Becky Johnson (standing, left) with students and the Paragon kilns at the Creative Art Center of Dallas.
At the Creative Art Center of Dallas, a weathered sign on the front of the building reads “Bayles School 1856 – 1941.” The 1930s building at Laughlin Drive in Dallas, Texas started out as an elementary school. Even after 16 years as an art center, the building retains the atmosphere of its earlier days. If you listen quietly, you can almost hear a recess bell, the voices of children, and the slamming of lockers that still line the hallways.
Scattered through the classrooms are tools for sculpting clay, painting canvas, and cutting glass. Toward the back of the Art Center in the covered outdoor kiln area, female students gather around the hot Paragon GL-64AD, GL-24ADTSD, and Pearl-22 glass fusing kilns. A thin line of bright orange light appears around the massive closed lid of the GL-64AD. The students talk excitedly as Becky Johnson, their glass teacher, lets them view the hot glass as it begins to slump into molds.
The bright heating elements reflect in the surface of the luminous glass. The sharp edges of separate layers have rounded and fused together like molasses. Students take turns wearing firing safety glasses as they peer into the peepholes. Kneeling, they watch the glass as if mesmerized. They can hardly wait for the kiln to cool down. The kiln seems as if it were alive as it transforms the glass.
“Opening the kiln is magical,” says Becky. “I love it most when I can load the kiln as tight as possible so that every inch is filled with artwork. Loading the kiln is very important, because I want to ensure that each piece looks its best when the firing is complete.”
The students admire Becky. You can see it in their eyes. They know that she has a wealth of glass experience. Becky fires the Creative Art Center kilns four times a week. “Sometimes we can squeeze in an additional firing during the week,” she says. “Let's see…I have fired the three Art Center Paragon kilns 624 times. Whew! And that doesn't even include the firings in my own personal kilns.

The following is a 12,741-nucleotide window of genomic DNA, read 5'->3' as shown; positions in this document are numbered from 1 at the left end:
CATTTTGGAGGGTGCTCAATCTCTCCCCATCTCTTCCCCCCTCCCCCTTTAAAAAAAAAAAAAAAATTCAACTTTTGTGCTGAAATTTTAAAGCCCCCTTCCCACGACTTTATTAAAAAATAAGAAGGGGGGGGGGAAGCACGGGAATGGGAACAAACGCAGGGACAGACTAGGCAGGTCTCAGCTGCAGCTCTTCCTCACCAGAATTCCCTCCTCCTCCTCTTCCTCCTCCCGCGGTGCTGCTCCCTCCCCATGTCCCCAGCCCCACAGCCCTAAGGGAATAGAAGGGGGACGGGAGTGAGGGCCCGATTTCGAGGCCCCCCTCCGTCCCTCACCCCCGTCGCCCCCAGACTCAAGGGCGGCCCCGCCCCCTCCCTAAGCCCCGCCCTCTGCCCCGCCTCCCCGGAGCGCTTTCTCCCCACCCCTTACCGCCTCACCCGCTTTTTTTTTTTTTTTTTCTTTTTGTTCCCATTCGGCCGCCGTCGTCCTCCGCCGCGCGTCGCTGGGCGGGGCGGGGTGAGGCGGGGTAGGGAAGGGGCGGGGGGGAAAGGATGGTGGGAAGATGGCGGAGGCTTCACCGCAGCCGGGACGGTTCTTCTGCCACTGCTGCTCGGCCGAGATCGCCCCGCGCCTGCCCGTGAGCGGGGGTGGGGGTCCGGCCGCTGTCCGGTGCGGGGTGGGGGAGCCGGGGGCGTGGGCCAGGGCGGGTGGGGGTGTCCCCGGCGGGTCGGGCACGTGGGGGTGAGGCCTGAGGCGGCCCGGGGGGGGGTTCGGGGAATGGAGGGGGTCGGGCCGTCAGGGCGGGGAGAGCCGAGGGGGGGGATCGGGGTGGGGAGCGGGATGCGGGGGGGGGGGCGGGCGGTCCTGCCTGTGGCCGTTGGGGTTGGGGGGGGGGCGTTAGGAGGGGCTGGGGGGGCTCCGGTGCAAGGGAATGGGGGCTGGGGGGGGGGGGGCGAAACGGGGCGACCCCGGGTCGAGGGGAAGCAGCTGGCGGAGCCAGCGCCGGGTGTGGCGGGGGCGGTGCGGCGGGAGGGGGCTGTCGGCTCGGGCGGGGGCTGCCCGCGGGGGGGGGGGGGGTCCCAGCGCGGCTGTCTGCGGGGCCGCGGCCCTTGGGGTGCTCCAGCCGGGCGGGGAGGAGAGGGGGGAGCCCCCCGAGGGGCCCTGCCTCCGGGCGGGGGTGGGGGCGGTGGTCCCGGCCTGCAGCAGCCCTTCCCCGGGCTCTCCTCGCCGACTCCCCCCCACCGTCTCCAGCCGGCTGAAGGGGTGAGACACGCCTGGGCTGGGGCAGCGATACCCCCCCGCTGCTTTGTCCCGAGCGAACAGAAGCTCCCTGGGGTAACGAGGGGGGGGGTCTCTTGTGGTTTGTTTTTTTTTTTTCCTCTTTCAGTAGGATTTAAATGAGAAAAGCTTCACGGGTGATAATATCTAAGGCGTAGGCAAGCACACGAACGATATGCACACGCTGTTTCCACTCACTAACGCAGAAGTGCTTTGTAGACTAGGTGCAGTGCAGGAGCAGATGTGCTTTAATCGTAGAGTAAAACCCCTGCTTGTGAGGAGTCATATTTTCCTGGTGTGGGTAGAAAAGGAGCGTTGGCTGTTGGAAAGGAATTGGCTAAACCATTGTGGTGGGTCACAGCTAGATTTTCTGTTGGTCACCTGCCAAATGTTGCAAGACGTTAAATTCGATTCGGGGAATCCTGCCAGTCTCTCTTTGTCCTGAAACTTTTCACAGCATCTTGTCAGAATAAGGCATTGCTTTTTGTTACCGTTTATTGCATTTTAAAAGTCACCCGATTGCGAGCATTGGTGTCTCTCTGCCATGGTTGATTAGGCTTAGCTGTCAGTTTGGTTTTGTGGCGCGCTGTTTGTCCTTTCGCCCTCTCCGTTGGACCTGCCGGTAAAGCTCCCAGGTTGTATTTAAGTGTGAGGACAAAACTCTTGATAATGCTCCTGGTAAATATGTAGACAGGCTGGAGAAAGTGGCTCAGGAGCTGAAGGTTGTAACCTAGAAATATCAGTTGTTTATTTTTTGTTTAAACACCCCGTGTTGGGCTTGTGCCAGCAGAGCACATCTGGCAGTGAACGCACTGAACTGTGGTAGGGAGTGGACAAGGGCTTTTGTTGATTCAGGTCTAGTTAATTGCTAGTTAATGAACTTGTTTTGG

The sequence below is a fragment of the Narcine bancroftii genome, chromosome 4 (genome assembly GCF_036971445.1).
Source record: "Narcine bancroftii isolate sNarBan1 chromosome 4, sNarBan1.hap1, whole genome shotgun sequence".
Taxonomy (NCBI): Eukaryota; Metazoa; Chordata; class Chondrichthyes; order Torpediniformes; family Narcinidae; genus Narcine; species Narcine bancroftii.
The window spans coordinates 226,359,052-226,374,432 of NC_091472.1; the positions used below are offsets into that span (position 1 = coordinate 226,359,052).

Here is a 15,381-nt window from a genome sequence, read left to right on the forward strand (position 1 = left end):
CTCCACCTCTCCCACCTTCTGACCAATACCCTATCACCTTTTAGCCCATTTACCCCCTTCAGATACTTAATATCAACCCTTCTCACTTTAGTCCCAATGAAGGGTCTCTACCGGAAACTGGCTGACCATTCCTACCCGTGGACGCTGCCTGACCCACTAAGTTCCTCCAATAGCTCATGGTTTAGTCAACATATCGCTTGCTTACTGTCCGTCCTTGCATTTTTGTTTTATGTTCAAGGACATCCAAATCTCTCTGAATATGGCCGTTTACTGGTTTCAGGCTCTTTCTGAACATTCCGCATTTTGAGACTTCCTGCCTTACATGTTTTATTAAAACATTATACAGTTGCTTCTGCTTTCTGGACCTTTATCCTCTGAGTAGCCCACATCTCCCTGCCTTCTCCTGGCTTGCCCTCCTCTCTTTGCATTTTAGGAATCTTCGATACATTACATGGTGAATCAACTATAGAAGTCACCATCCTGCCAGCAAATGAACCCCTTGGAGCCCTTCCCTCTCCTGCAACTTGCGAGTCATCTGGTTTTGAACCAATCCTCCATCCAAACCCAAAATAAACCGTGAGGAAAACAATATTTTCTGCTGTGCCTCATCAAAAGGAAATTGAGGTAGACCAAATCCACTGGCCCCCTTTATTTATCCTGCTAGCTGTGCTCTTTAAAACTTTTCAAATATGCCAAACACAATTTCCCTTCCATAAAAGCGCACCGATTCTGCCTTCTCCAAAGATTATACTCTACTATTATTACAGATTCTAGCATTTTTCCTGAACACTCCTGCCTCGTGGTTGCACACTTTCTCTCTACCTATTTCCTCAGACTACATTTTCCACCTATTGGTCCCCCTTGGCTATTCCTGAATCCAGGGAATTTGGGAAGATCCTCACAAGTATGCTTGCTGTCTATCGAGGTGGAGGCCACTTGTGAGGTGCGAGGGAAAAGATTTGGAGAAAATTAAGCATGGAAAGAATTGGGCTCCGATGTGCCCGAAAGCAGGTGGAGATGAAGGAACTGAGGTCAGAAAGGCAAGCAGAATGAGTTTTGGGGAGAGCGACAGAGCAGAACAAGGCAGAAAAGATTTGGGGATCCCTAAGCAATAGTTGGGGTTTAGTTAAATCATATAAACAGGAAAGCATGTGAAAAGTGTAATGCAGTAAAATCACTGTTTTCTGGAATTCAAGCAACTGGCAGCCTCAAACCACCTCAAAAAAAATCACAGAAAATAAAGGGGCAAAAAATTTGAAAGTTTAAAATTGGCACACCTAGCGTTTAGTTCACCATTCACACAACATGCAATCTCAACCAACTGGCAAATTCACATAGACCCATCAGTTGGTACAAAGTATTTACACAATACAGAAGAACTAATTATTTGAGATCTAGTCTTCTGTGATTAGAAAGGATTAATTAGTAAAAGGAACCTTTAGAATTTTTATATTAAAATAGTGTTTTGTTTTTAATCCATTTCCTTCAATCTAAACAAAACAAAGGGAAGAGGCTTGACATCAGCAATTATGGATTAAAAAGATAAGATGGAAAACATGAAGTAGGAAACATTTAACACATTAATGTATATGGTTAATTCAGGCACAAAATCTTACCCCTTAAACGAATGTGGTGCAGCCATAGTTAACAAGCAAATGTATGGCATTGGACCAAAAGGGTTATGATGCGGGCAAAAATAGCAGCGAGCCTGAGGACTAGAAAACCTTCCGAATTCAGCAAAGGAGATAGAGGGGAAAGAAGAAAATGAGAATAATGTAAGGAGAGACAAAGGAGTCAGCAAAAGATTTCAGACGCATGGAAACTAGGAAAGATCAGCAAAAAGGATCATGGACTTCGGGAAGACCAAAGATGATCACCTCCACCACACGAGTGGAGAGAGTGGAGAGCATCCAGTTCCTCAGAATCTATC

“The success of the glass work at the Creative Arts Center of Dallas reflects directly on the quality and reliability of our Paragon kilns,” says Becky. “They allow our students to create challenging and innovative glass art. These kilns are safe, easy to program, and built to last.
“The customer support group at Paragon equals in quality as well,” says Becky. “Whether it is technical or current news from the Kiln Pointer emails, or the friendly, knowledgeable advice from customer service, the Paragon group brings us years of dedication and experience.”
What advice does Becky offer glass artists? “When the kiln is ready to program, carefully review the kiln contents one more time, and alter the program as needed. Sometimes it means soaking longer to eliminate bubbles in layers. Other times it's raising the temperature more slowly to accommodate thicker pre-fired glasswork.
“For drop rings and drape slumps, I use the Delay feature so my students can watch their pieces during scheduled class time.
“By the time the kiln has fired and completely cooled, opening it is a reward for all the effort,” says Becky. “I like to open the kiln with my students so we can review and admire each other’s treasures together. The transformation which the glass makes when heated inside the kiln is magical and mystical. It changes from pieces of arranged cut glass to awe-inspiring art. To be part of that process is a gift.”